At the biggest National Tertiary Education Union (NTEU) meeting ever held at the University of Sydney (USyd) — or on at any campus in Australia — a record 56% voted to continue strike action. More than 400 members at the more than 700-strong meeting voted for two days of strikes to be held on March 31 and April 5.
The vote is an unprecedented moment for the union movement and for higher education. It comes during the longest strike campaign during enterprise bargaining in NTEU history at 21 months, and after seven previous strike days.
The ongoing struggle at USyd has been sustained by a hardworking, activist NTEU branch, with strong leadership, and an increasingly engaged membership.
The NTEU said the fight against a profit-driven management that relies on an increasingly casualised, exploited and overworked workforce must continue.
Its members have rejected management’s package put forward during contract negotiations. They do not accept the most recent paltry pay offer, which is a pay cut and insulting given the cost of living crisis and the university’s $1 billion operational surplus made during the pandemic.
Union members also reject management’s attempts to radically change the composition of the university, through a massive rise in what are deceptively described as “education focussed” (EF) roles.
EF roles involve a huge and unsustainable teaching load, at 70%, which effectively precludes staff from being able to undertake serious research.
Tutors and lecturers argue that research is essential for them to be able to provide quality and up-to-date education. EF roles have a particularly damaging effect on younger academics and, more broadly, to the production of knowledge at the university.
NTEU members are also angry management is refusing to commit to enforceable First Nations’ parity employment targets. The campus is located on stolen Gadigal land and their refusal represents a continuation of the colonial mindset.
Also at stake is how professional staff are treated: management’s current offer will significantly weaken priority recruitment for professional staff, who are already fighting attacks on their conditions and job security.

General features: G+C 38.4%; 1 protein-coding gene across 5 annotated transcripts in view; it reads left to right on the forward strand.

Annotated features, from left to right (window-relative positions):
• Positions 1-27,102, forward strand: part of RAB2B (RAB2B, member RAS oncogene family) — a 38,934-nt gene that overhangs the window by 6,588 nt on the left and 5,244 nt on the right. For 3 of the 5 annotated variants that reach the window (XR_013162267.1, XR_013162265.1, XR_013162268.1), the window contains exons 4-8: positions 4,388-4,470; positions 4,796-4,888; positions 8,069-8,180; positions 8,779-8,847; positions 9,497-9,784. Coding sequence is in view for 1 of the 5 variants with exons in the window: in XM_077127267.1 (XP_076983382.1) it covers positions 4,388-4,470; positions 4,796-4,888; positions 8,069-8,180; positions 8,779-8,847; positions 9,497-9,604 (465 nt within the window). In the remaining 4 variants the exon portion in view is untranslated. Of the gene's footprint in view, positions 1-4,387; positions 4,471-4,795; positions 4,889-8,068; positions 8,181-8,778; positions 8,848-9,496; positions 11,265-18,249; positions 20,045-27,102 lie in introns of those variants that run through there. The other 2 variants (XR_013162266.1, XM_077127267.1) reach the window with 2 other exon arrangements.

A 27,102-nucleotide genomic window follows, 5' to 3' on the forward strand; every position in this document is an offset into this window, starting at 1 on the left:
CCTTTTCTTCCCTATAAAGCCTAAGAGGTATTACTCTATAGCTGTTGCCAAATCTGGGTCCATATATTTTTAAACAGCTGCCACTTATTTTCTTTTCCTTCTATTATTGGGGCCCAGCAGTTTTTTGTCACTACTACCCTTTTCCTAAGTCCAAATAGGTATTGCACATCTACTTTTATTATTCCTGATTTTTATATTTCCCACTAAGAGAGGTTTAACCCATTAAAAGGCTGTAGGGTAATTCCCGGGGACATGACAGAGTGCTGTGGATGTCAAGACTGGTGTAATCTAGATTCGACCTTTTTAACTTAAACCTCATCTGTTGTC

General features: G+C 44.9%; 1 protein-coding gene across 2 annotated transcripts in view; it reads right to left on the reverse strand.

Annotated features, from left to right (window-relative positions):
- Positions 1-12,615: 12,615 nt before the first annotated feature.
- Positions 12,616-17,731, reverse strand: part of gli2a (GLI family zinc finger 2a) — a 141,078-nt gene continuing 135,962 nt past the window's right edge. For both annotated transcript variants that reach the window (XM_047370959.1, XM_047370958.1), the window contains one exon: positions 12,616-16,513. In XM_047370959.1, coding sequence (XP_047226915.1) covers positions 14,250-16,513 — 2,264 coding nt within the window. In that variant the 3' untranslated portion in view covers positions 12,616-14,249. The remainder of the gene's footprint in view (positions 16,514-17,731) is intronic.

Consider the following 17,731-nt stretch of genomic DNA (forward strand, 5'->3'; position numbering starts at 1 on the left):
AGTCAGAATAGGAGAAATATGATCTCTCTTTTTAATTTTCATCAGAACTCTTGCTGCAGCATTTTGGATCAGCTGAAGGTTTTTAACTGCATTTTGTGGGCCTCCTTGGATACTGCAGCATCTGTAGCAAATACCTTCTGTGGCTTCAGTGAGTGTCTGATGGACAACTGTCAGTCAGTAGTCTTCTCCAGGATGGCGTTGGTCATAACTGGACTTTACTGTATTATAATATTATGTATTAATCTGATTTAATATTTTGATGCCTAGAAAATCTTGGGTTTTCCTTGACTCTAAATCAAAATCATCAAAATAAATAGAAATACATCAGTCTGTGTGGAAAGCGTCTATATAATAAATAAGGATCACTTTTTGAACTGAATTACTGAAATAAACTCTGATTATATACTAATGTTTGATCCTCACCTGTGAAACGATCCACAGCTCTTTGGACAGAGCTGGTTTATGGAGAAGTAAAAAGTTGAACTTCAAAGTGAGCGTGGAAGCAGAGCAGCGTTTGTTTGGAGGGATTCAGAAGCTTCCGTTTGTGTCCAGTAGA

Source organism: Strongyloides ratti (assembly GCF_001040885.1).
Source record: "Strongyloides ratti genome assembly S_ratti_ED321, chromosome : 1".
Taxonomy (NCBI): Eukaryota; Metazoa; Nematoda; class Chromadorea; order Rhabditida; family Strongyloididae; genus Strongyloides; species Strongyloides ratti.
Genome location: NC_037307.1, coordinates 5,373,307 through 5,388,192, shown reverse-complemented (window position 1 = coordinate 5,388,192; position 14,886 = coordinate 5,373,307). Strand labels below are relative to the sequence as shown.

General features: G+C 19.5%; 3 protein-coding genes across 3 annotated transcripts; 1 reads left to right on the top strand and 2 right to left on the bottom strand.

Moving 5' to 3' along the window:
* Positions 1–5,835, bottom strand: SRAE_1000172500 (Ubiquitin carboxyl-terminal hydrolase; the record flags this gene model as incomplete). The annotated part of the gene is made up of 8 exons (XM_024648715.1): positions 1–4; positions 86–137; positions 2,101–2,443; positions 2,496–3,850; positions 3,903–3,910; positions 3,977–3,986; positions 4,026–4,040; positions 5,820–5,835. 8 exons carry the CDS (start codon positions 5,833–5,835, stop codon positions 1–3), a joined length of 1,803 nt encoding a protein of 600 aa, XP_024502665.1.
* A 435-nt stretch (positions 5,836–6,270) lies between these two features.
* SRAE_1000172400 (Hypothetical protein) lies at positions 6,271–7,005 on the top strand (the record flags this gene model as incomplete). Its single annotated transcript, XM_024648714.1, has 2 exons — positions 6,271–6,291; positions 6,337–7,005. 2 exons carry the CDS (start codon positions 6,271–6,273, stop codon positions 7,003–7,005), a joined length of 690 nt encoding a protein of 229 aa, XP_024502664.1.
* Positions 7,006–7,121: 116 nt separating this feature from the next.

Casual professional staff working in the Student Centre, for example, were recently told their contracts will not be renewed when they expire on March 31. Meanwhile in a cost-cutting move, management has at the same time externally advertised 20 fixed-term roles identical to those currently being done by casual staff.
Branch president Nick Riemer said on March 30: “Never once in the history of the university have we had so many NTEU members voting to strike ... that tells us something about the crisis of overwork at the university and the lack of confidence that staff have in the VC [Vice Chancellor], Mark Scott and the Provost Annamarie Jagose, neither of whom have ever bothered even coming to negotiations.”
The upcoming two days of strike action will be demanding that management: put limitations on and improvements to workload control in Education-Focussed (EF) roles; unconditional preservation of the 40:40:20 rule (research, teaching and administration); retention of priority internal advertising for professional staff; a real pay rise; an improvement to the offer of 330 new jobs for decasualisation; and First Nations employment parity.
Community members are welcome and encouraged to join USyd staff on the picket lines on March 31 and April 5.
[Markela Panegyres is a NTEU member and casualised academic at Sydney University.]